Why Uber’s Xchange Leasing Program Is A Bad Idea

High turn-over creates demand for an endless supply of drivers, even those with no access to their own car. Don’t be one of them.

Uber's Xchange leasing program

Credit:yeshivaworldnews.com

Let’s face it. The recession of a few years ago opened a huge can of whoop-ass on millions of hard-working people. If you watched your family go through the recession or if you went through it yourself, the changes in the job market and the overall economy were hard to miss.

Some  of those changes involved  the emergence of the gig economy, or “sharing economy.” The latter just means that some rich kids in Silicon Valley or Silicon Beach developed a service-based app and hired a bunch of independent contractors to do their bidding, usually for less than stellar pay and no rights or benefits.

Ahem. Anyway….

Uber is by far one of the most successful service-based apps, with a worldwide presence.So successful that you no longer need to have your own car to drive for Uber. You don’t even have to have decent credit to get a car to drive for Uber. How did that happen?

Enter Uber’s Xchange short-term leasing program.

A sweet deal…at first glance

Unlike a conventional lease whereby you pay the first month’s payment, a security deposit, plus tax and license, Xchange only requires a $250.00 payment up front.

Hell, even I can scrounge $250.00, but I’m not so sure I’d want to spend it on this.

Here’s where the program gets you in the shorts: lease payments range from the mid-$100s to $200.00 weekly.

Unlike a traditional lease where you’re bound to the car for the term of the lease, Uber’s Xchange lease allows you to turn in the car within 30 days, pay a $250.00 disposition plus any remaining balance, and walk away.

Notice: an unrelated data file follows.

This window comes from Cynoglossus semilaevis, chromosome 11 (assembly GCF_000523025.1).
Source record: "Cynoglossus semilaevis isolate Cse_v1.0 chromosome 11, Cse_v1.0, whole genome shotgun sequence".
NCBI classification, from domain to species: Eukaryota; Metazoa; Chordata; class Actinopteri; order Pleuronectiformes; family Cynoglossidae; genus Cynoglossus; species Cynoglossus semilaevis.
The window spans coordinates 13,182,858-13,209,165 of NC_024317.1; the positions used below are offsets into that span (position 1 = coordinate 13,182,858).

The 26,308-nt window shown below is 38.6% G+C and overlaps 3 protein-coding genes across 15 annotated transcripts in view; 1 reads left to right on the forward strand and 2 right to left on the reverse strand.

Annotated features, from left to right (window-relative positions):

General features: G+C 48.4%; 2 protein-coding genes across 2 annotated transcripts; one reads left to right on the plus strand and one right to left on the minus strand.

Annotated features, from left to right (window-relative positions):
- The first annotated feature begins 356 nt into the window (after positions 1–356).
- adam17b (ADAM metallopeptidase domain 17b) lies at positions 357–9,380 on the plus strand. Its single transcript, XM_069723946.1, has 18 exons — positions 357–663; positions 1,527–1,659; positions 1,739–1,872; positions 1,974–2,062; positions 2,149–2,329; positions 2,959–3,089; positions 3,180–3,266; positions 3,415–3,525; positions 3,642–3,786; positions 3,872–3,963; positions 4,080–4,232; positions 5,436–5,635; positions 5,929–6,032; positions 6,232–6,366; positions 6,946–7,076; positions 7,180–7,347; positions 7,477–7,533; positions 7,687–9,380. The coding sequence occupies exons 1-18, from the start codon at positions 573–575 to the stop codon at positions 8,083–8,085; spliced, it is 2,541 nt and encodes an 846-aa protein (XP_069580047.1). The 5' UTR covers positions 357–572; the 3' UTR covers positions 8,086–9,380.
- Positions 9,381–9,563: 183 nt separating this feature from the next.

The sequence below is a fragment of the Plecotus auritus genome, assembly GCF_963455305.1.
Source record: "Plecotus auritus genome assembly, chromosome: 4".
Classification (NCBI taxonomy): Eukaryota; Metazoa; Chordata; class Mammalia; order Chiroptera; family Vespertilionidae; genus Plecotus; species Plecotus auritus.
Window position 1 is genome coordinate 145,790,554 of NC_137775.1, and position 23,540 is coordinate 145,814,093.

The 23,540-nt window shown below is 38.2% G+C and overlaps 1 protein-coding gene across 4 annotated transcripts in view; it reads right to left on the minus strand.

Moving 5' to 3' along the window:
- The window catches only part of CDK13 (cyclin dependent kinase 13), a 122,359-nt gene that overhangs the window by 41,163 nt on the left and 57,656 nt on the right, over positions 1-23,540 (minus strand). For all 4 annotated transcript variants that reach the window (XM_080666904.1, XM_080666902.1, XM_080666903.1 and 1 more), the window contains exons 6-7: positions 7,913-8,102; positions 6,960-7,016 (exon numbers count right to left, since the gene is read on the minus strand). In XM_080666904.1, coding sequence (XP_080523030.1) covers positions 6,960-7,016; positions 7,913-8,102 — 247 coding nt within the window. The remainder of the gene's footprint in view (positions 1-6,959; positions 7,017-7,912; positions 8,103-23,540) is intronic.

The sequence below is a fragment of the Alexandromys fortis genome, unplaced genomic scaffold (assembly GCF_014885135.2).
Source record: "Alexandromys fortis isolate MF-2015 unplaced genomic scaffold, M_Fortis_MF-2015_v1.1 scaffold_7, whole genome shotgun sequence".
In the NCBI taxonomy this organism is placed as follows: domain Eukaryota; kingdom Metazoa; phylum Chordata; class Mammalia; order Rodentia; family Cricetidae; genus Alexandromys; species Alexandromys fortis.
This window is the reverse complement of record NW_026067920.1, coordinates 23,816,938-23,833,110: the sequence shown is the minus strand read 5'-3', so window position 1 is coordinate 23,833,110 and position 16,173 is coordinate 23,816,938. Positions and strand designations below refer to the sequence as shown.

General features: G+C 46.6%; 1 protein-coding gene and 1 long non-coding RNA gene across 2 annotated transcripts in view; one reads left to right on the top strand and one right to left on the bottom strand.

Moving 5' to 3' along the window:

They make it sound so…easy.

After all, it’s no skin off their back if for any reason the car is repo’ed.

Still tempted?

Time for a little math. Let’s assume that you want to lease a 2016 Toyota Corolla  or Honda Civic through the Xchange program and use it for Ubering your ass off. Let’s also assume you have a bad week and don’t pick up a lot of fares. Instead of the $200 week you were hoping for, you only clear $100 after Uber takes their cut.

Weekly lease payment:                               $150.00

Your total Uber haul for that week:        $100.00

Remaining balance:                                    $ 50.00

The remaining balance of $50.00 gets rolled over into the following week’s lease payment, leaving you $50.00 in the hole right out of the gate.  Uber has also cut their fares, making it harder for drivers to make a profit over and above Uber’s deductions and any lease payments.

In plain English, if you have a couple of bad weeks, you’re screwed. Fall far enough behind or have your Uber account randomly  deactivated, and you can be on the hook for hundreds of dollars that you didn’t have in the first place.

Just like payday lenders and buy here/pay here dealerships, Uber’s leasing program targets financially vulnerable people who have few other options and very limited access to decent cars.

Don’t let the easy-peasy friendly language on Uber Xchange’s website fool you. There are other side-gigs out there that actually let you keep the money you earn and not piss it away on weekly lease payments.

You  got your hours cut and need a side gig to feed your family or to pay for tuition. You want some holiday money. You need to pay down a medical bill.

I get it. I really do.

However, Uber’s Xchange leasing program isn’t the way to go about it. Honest.

(For the economic nuts and bolts of the program, check out Bloomberg’s post).

The Rookie’s Guide To Walking An Auto Show

Getting ready to walk your first big-city auto show? Follow these tips to preserve your sanity and budget while gazing at the cars of your PowerBall-fueled dreams.